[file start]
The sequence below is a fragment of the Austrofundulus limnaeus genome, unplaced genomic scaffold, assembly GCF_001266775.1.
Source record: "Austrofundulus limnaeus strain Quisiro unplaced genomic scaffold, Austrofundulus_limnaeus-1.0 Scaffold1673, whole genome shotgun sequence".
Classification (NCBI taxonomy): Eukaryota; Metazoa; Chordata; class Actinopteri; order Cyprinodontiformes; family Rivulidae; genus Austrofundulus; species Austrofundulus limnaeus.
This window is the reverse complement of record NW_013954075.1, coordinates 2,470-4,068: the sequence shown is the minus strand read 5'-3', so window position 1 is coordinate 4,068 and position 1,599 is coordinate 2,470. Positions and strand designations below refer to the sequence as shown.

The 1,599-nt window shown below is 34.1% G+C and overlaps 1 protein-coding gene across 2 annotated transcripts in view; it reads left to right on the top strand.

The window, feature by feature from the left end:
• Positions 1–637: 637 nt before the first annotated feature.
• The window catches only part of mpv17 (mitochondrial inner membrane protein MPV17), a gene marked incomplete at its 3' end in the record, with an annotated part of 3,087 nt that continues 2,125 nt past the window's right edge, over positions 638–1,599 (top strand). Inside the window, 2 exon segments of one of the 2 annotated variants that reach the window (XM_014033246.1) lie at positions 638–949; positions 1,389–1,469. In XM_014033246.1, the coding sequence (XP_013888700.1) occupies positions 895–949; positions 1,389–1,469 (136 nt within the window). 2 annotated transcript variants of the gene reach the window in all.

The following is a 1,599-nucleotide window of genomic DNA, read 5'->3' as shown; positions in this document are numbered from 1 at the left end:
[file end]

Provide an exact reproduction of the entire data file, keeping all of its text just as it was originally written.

The sequence below is a fragment of the Austrofundulus limnaeus genome, unplaced genomic scaffold, assembly GCF_001266775.1.
Source record: "Austrofundulus limnaeus strain Quisiro unplaced genomic scaffold, Austrofundulus_limnaeus-1.0 Scaffold1673, whole genome shotgun sequence".
Classification (NCBI taxonomy): Eukaryota; Metazoa; Chordata; class Actinopteri; order Cyprinodontiformes; family Rivulidae; genus Austrofundulus; species Austrofundulus limnaeus.
This window is the reverse complement of record NW_013954075.1, coordinates 2,470-4,068: the sequence shown is the minus strand read 5'-3', so window position 1 is coordinate 4,068 and position 1,599 is coordinate 2,470. Positions and strand designations below refer to the sequence as shown.

The 1,599-nt window shown below is 34.1% G+C and overlaps 1 protein-coding gene across 2 annotated transcripts in view; it reads left to right on the top strand.

The window, feature by feature from the left end:
• Positions 1–637: 637 nt before the first annotated feature.
• The window catches only part of mpv17 (mitochondrial inner membrane protein MPV17), a gene marked incomplete at its 3' end in the record, with an annotated part of 3,087 nt that continues 2,125 nt past the window's right edge, over positions 638–1,599 (top strand). Inside the window, 2 exon segments of one of the 2 annotated variants that reach the window (XM_014033246.1) lie at positions 638–949; positions 1,389–1,469. In XM_014033246.1, the coding sequence (XP_013888700.1) occupies positions 895–949; positions 1,389–1,469 (136 nt within the window). 2 annotated transcript variants of the gene reach the window in all.

The following is a 1,599-nucleotide window of genomic DNA, read 5'->3' as shown; positions in this document are numbered from 1 at the left end: